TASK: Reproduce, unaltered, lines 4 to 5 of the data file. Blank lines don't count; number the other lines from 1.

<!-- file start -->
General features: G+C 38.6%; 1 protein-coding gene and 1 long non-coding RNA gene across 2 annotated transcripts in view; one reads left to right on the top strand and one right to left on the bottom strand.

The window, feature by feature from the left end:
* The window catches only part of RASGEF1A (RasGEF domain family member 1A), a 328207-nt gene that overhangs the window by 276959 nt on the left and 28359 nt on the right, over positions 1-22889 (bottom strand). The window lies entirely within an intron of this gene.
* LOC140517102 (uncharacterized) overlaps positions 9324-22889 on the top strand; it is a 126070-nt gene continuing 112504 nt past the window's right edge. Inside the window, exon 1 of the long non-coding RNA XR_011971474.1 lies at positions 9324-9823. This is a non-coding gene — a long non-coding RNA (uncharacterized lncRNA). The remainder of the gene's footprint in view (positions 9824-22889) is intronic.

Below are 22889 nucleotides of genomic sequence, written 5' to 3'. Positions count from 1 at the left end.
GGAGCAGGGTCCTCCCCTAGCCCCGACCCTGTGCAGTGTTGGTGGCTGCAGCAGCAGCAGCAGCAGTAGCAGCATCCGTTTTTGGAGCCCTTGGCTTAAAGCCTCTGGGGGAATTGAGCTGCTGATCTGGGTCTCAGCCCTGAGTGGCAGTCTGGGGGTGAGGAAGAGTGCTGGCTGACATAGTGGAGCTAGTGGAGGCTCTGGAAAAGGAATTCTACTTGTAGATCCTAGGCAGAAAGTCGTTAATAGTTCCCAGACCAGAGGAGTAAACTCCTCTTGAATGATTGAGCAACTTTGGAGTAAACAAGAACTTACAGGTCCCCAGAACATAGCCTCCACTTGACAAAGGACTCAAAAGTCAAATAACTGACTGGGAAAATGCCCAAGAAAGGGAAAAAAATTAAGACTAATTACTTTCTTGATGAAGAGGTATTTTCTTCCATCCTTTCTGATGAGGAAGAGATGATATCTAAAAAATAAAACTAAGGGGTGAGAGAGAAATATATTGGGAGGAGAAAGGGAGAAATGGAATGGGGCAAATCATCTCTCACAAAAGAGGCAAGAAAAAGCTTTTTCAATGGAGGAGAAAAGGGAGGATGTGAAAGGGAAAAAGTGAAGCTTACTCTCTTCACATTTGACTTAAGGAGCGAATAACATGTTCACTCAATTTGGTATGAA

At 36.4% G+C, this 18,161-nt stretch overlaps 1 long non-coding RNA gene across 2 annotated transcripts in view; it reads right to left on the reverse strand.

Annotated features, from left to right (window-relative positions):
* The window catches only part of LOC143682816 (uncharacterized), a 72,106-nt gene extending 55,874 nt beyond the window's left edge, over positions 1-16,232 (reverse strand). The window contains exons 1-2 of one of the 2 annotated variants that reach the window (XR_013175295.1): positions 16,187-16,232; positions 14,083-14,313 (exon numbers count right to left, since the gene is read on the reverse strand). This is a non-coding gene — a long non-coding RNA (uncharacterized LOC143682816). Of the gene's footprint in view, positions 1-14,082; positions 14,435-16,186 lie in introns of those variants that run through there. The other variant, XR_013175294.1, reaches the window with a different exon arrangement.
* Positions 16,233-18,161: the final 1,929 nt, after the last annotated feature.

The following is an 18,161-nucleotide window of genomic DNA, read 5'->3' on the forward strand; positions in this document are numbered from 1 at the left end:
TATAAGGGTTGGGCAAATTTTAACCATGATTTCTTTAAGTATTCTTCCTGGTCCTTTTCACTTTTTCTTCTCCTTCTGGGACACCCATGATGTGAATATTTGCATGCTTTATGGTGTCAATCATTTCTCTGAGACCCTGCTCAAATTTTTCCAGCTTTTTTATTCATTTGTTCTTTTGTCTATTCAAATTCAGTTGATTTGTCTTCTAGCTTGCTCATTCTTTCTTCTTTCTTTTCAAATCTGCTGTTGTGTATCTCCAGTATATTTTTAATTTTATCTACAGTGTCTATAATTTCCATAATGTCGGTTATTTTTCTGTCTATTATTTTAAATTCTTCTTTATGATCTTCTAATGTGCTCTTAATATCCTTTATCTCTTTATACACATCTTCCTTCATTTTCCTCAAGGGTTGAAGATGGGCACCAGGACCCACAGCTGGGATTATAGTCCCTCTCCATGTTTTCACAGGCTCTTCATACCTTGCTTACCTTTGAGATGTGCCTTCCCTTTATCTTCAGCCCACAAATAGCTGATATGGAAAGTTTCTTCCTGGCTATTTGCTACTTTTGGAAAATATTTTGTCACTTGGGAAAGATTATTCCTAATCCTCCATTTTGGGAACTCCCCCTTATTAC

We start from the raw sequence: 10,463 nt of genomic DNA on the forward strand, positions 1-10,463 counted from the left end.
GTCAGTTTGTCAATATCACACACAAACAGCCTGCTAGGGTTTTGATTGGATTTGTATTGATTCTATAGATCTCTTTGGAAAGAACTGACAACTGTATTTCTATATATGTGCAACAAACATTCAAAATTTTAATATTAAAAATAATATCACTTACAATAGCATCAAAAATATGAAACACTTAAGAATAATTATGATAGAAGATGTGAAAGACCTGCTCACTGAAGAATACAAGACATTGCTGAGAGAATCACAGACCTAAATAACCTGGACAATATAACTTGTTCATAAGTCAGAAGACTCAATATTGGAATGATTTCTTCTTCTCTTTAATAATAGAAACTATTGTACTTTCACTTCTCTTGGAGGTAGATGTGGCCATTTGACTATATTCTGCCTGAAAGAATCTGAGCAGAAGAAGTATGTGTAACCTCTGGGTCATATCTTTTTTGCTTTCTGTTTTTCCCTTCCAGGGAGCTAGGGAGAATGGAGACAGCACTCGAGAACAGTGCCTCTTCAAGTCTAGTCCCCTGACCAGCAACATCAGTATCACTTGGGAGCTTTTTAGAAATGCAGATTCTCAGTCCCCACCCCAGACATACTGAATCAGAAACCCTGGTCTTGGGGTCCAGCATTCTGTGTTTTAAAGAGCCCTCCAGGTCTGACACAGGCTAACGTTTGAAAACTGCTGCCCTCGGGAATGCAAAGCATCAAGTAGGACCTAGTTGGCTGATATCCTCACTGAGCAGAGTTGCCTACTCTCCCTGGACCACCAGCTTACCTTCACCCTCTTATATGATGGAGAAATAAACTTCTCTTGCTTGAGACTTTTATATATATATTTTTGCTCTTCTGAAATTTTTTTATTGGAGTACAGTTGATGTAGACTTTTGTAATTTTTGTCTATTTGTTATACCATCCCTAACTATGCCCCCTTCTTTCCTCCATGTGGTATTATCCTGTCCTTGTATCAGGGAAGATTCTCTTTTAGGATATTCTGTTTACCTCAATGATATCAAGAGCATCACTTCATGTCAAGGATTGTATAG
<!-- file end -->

* LOC140517102 (uncharacterized) overlaps positions 9324-22889 on the top strand; it is a 126070-nt gene continuing 112504 nt past the window's right edge. Inside the window, exon 1 of the long non-coding RNA XR_011971474.1 lies at positions 9324-9823. This is a non-coding gene — a long non-coding RNA (uncharacterized lncRNA). The remainder of the gene's footprint in view (positions 9824-22889) is intronic.

Below are 22889 nucleotides of genomic sequence, written 5' to 3'. Positions count from 1 at the left end.